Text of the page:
The second day of the Marketing to Women conference was just as good, if not better, than the first. At least there was no sales pitch today. Frankly, I find companies who try too hard to sell their products or services at conferences, are actually doing themselves a disservice.
Firstly, it shows that you don't respect your audience, who have paid thousands of dollars to attend the conference. We're here to learn about your expertise. We're not interested in the specific products you're selling, but HOW you marketed them. What were the difficulties you faced, internally and externally, and how did you overcome them?
In fact, presenting your expertise in an appropriate way will indirectly send a powerful message that enhances you and your company's image as the consultant to go to. Like a well-written blog, show us your thought processes and not your hard-sell tactics, and we will give you due respect.
Day 2 also re-iterated some points from the previous day: Don't just take a male or gender-neutral product, slap on some pink and expect women to buy it. Women want empathy. You have to understand them. Your brand must also have authenticity.
One point was that not all men can market to women effectively. We were shown numerous TV commercials which were either written by men or women, and it was very obvious which was which.
Then the popular question among the audience was how could we present our case to a board of directors who are mostly, if not all, male? The answer was to do testing and present them with the hard facts. Or, just give them what they want, and when it bombs, show them the bottomline and that may convince them to try something different next time.
Another big point I took home was that even if your Marketing team has got the creative concept spot on, the story shouldn't end there.
For instance, you may have re-designed a car to appeal to mums (ie, easy to drive, safe for the kids, spacious, not like a tank) but what about the nasty car salesmen who are typically aggressive with women customers and are only interested in closing a deal instead of listening to their customers' needs? Sometimes your products are not sold by your own company but through franchisees and dealerships. That's when you have to look at changing the way things work, or else you may alienate your customers further.
We were also given scientific evidence that a woman's brain is wired differently from a man's, such that we are extra sensitive to how something is packaged.
One American speaker (who was possibly the best presenter today) gave many good local examples of how customer relations could have been improved. A credit card company kept on asking her to sign up for the basic card when she's been with them for years and is already a platinum cardholder. A local telco never says 'thank you' personally to her, despite her being a very heavy usage customer. These are all areas that can be improved. Certainly we still have far to go.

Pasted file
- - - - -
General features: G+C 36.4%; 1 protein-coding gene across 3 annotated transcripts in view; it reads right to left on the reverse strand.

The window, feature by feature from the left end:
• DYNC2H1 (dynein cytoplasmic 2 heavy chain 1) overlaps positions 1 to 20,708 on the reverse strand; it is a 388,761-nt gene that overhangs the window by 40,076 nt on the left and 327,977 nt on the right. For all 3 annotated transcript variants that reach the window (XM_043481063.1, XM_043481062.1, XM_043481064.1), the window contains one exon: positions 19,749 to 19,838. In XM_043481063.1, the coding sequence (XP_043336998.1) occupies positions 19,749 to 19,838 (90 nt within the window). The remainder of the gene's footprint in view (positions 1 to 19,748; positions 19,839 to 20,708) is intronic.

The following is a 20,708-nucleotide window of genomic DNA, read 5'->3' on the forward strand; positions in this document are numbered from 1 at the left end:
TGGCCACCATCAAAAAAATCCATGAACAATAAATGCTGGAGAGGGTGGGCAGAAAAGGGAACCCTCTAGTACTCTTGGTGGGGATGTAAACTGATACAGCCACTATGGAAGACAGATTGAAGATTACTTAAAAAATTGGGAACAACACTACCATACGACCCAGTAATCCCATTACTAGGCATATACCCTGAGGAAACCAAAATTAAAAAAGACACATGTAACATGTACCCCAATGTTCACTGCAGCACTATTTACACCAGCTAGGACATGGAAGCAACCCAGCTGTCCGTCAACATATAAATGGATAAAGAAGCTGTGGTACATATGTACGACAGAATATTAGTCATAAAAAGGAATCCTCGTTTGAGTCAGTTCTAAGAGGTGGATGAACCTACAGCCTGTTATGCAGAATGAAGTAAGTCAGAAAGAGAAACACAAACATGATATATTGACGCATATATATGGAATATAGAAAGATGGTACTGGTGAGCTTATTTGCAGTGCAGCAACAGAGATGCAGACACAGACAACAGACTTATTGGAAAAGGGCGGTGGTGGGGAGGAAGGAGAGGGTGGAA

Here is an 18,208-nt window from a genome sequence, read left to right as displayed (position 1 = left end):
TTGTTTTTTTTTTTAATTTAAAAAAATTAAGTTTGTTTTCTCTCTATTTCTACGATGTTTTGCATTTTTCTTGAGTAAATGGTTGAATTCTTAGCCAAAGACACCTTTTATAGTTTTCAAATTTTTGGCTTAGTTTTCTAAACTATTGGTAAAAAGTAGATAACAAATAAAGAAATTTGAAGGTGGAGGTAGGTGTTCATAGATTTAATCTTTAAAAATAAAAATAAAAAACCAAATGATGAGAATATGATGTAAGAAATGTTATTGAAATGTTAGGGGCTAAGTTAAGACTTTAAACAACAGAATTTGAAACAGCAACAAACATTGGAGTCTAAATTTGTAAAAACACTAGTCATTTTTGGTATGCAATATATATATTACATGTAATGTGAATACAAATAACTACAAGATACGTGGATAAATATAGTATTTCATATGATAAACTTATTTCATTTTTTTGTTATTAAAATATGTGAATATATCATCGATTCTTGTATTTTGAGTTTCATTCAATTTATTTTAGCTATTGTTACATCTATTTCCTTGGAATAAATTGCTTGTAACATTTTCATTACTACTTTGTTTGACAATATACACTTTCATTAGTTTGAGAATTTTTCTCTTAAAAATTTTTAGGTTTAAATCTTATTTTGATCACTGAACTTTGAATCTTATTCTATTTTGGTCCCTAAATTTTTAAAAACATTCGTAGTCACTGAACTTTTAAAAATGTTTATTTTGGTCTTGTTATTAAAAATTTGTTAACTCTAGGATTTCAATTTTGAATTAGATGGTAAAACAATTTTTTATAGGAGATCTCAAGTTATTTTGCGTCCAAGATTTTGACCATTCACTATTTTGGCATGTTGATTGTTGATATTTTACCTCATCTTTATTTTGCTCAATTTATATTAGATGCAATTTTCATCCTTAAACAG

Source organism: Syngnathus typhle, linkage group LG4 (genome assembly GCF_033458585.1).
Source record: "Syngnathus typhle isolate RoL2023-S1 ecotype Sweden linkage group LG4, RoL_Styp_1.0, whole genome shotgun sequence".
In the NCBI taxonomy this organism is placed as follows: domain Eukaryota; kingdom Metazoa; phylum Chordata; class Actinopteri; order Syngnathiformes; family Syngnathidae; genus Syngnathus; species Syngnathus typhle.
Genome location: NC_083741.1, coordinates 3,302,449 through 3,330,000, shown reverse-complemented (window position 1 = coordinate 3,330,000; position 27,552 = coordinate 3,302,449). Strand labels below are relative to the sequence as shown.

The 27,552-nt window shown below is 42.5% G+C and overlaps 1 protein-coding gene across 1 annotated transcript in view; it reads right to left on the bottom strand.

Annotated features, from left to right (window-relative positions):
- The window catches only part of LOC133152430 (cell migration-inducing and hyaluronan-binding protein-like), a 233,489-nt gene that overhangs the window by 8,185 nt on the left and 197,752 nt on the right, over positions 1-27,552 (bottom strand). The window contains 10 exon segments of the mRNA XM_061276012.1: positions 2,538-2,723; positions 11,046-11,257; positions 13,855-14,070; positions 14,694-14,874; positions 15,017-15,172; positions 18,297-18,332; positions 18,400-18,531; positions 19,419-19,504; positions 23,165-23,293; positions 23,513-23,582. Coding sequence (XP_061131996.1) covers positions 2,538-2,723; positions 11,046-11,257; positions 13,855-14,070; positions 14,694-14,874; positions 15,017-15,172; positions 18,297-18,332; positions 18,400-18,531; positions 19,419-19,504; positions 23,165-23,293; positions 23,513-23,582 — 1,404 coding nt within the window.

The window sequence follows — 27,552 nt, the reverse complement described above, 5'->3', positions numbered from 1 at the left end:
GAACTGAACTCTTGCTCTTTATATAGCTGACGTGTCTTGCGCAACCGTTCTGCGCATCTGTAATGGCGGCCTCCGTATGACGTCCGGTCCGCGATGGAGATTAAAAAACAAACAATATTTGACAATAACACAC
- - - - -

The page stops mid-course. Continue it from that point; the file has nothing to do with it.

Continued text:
I had the opportunity to speak with her during tea-time, and agreed as I had similar problems with both companies. I didn't have time to tell her about Orange, the Telco company I had such a wonderful experience with in my three years as a student in the UK. You can read about their wonderful services and rewards schemes in a previous post.
Sadly, another point was re-iterated: Singapore customers are still more interested in the lowest prices instead of looking at higher quality products. This makes it difficult for new luxury players to enter the Singapore market. So if you're wondering how come certain top brands are ignoring us, it could be for this reason. We're too small, and many of us are too cheap!
Tea-time talk among my fellow Conference-goers also touched on the fact that Singapore was a small market. How diversified an approach can we actually take towards our customers? Ideally it should be as segmented as possible. But others pointed out they had small budgets that could only do so much. Datamining was brought up as a possible solution.
At the end, I gave feedback that while the presentations were generally very insightful and well-executed, some examples were relevant only to Western countries. Creative agencies there have less trouble getting their citizens to come forward to give testimonials, which are a very powerful tool in marketing to women. However, it may not be as easy in Singapore and other parts of Asia, where people are more shy.
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